On the transmissions, im on the fence. I dont feel the 62te shifts excessively. More than a torquflite from 1968, but not a deal breaker or even noticeable to the average buyer. In fact, when on an interestate in 90% of the country, it stays in top gear 90% of the time, exactly like it did in 1968, 1938, and probably 2048. What im saying is that we only care about gears as they relate to highwsy mileage, and for max mileage you only really need one gear - the right one. 10 gears that are wrong do you no good. Even class 8 semis use 1 gear for highwsy, the other 17 are just to get you moving.

Rememver too that in 2017 theres a big halftime conference between nhtsa, carb, the oems, and epa to evaluate cafe progress. Cafe was purposely designed to be reevaluated, so with low gas prices, domestic oil, hybrids, less young people driving, and uber/zip car its entirely possible that cafe will get watered down or rejiggered. Remember, ALL cafe was predicated on $7 gas and 90% foreign oil.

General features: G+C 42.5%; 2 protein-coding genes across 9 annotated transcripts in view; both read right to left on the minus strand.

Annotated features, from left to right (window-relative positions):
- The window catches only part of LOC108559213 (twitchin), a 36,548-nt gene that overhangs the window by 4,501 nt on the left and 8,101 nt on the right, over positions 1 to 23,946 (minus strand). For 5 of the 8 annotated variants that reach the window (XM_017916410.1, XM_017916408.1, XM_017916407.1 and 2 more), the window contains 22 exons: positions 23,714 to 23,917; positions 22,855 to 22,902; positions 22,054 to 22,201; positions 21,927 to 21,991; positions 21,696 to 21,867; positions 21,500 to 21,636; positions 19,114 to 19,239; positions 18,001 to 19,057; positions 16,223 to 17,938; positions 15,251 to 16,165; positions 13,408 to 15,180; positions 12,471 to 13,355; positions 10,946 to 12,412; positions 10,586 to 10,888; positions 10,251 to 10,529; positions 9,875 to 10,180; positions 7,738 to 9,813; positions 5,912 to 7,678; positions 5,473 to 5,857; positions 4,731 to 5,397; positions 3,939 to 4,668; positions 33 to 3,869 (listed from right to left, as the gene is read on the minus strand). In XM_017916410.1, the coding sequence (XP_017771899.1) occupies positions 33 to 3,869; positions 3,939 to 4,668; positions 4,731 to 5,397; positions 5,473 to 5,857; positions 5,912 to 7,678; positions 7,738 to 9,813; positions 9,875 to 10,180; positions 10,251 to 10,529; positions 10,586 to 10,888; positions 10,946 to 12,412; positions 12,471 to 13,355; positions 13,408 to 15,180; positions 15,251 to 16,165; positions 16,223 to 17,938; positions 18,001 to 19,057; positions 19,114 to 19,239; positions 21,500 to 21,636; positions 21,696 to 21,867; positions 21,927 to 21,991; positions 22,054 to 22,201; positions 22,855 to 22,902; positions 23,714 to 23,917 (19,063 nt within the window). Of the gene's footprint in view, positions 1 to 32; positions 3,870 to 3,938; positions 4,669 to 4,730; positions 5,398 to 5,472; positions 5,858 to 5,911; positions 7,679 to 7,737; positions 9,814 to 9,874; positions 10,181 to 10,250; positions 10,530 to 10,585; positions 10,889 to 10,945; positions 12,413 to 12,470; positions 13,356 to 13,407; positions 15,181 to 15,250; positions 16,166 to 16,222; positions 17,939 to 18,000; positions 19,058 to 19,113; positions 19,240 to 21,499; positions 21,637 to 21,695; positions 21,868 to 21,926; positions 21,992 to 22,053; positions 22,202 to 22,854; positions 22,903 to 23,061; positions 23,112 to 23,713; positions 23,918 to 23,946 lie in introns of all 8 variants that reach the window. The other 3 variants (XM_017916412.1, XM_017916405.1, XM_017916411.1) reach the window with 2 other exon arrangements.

My own feeling is that government doesnt have the political spine to scrap cafe, but they are plenty enough in the pocket of powerful interests to castrate it.

All that said, a major refresh of the pm will be in the pipe around the time all this happens. Fca may well decide that $5000 on the sticker price and 500 million in development costs arent worth it for 2 mpg more on the window sticker. Support for my arguement is that ford looked at it and decided aluminum was a better strategy. Chevy looked at it and decided smaller was a better strategy (colorado). Fca looked at it and decided diesel was a better strategy. These plans beat out hybrids, electrics, hydrogen, and natural gas hands down.

Fun stuff.